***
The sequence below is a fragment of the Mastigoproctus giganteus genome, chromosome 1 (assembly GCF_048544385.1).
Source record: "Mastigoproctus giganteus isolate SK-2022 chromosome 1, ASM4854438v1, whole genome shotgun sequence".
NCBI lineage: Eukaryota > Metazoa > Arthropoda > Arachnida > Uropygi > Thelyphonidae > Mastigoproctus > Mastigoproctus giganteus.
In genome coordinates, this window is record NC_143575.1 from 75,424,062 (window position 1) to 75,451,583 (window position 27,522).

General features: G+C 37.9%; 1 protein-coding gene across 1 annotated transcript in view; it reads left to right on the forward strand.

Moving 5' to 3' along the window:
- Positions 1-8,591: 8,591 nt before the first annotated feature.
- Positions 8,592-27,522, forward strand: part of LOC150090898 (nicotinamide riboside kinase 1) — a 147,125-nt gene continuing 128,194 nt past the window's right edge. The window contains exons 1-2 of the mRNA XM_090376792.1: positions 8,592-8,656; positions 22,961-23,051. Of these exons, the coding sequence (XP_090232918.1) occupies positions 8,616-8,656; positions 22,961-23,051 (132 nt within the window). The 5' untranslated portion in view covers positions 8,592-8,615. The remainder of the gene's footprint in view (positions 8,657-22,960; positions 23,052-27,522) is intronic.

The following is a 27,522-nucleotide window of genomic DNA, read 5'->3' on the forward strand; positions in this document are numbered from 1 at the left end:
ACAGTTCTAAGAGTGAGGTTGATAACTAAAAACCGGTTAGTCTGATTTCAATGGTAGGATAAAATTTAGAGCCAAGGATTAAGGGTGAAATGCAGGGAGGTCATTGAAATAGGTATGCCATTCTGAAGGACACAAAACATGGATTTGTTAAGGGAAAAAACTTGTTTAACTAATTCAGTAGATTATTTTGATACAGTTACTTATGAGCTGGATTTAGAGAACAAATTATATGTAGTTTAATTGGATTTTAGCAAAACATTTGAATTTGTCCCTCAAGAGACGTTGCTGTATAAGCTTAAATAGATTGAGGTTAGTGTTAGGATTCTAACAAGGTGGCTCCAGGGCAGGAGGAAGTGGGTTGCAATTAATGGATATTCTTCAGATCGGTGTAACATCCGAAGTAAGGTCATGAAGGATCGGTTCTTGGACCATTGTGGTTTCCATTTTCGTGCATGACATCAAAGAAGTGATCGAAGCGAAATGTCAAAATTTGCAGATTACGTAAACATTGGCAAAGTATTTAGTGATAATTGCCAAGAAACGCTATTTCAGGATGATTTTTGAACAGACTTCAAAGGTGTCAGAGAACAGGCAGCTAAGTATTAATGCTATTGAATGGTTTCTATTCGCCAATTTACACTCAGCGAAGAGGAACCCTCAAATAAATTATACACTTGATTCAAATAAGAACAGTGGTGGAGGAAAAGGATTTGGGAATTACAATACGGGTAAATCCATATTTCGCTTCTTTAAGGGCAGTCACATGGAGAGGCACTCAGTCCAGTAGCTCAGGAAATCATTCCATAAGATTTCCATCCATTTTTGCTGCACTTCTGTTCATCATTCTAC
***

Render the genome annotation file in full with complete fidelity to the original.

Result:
The sequence below is a fragment of the Mastigoproctus giganteus genome, chromosome 1 (assembly GCF_048544385.1).
Source record: "Mastigoproctus giganteus isolate SK-2022 chromosome 1, ASM4854438v1, whole genome shotgun sequence".
NCBI lineage: Eukaryota > Metazoa > Arthropoda > Arachnida > Uropygi > Thelyphonidae > Mastigoproctus > Mastigoproctus giganteus.
In genome coordinates, this window is record NC_143575.1 from 75,424,062 (window position 1) to 75,451,583 (window position 27,522).

General features: G+C 37.9%; 1 protein-coding gene across 1 annotated transcript in view; it reads left to right on the forward strand.

Moving 5' to 3' along the window:
- Positions 1-8,591: 8,591 nt before the first annotated feature.
- Positions 8,592-27,522, forward strand: part of LOC150090898 (nicotinamide riboside kinase 1) — a 147,125-nt gene continuing 128,194 nt past the window's right edge. The window contains exons 1-2 of the mRNA XM_090376792.1: positions 8,592-8,656; positions 22,961-23,051. Of these exons, the coding sequence (XP_090232918.1) occupies positions 8,616-8,656; positions 22,961-23,051 (132 nt within the window). The 5' untranslated portion in view covers positions 8,592-8,615. The remainder of the gene's footprint in view (positions 8,657-22,960; positions 23,052-27,522) is intronic.

The following is a 27,522-nucleotide window of genomic DNA, read 5'->3' on the forward strand; positions in this document are numbered from 1 at the left end:
ACAGTTCTAAGAGTGAGGTTGATAACTAAAAACCGGTTAGTCTGATTTCAATGGTAGGATAAAATTTAGAGCCAAGGATTAAGGGTGAAATGCAGGGAGGTCATTGAAATAGGTATGCCATTCTGAAGGACACAAAACATGGATTTGTTAAGGGAAAAAACTTGTTTAACTAATTCAGTAGATTATTTTGATACAGTTACTTATGAGCTGGATTTAGAGAACAAATTATATGTAGTTTAATTGGATTTTAGCAAAACATTTGAATTTGTCCCTCAAGAGACGTTGCTGTATAAGCTTAAATAGATTGAGGTTAGTGTTAGGATTCTAACAAGGTGGCTCCAGGGCAGGAGGAAGTGGGTTGCAATTAATGGATATTCTTCAGATCGGTGTAACATCCGAAGTAAGGTCATGAAGGATCGGTTCTTGGACCATTGTGGTTTCCATTTTCGTGCATGACATCAAAGAAGTGATCGAAGCGAAATGTCAAAATTTGCAGATTACGTAAACATTGGCAAAGTATTTAGTGATAATTGCCAAGAAACGCTATTTCAGGATGATTTTTGAACAGACTTCAAAGGTGTCAGAGAACAGGCAGCTAAGTATTAATGCTATTGAATGGTTTCTATTCGCCAATTTACACTCAGCGAAGAGGAACCCTCAAATAAATTATACACTTGATTCAAATAAGAACAGTGGTGGAGGAAAAGGATTTGGGAATTACAATACGGGTAAATCCATATTTCGCTTCTTTAAGGGCAGTCACATGGAGAGGCACTCAGTCCAGTAGCTCAGGAAATCATTCCATAAGATTTCCATCCATTTTTGCTGCACTTCTGTTCATCATTCTAC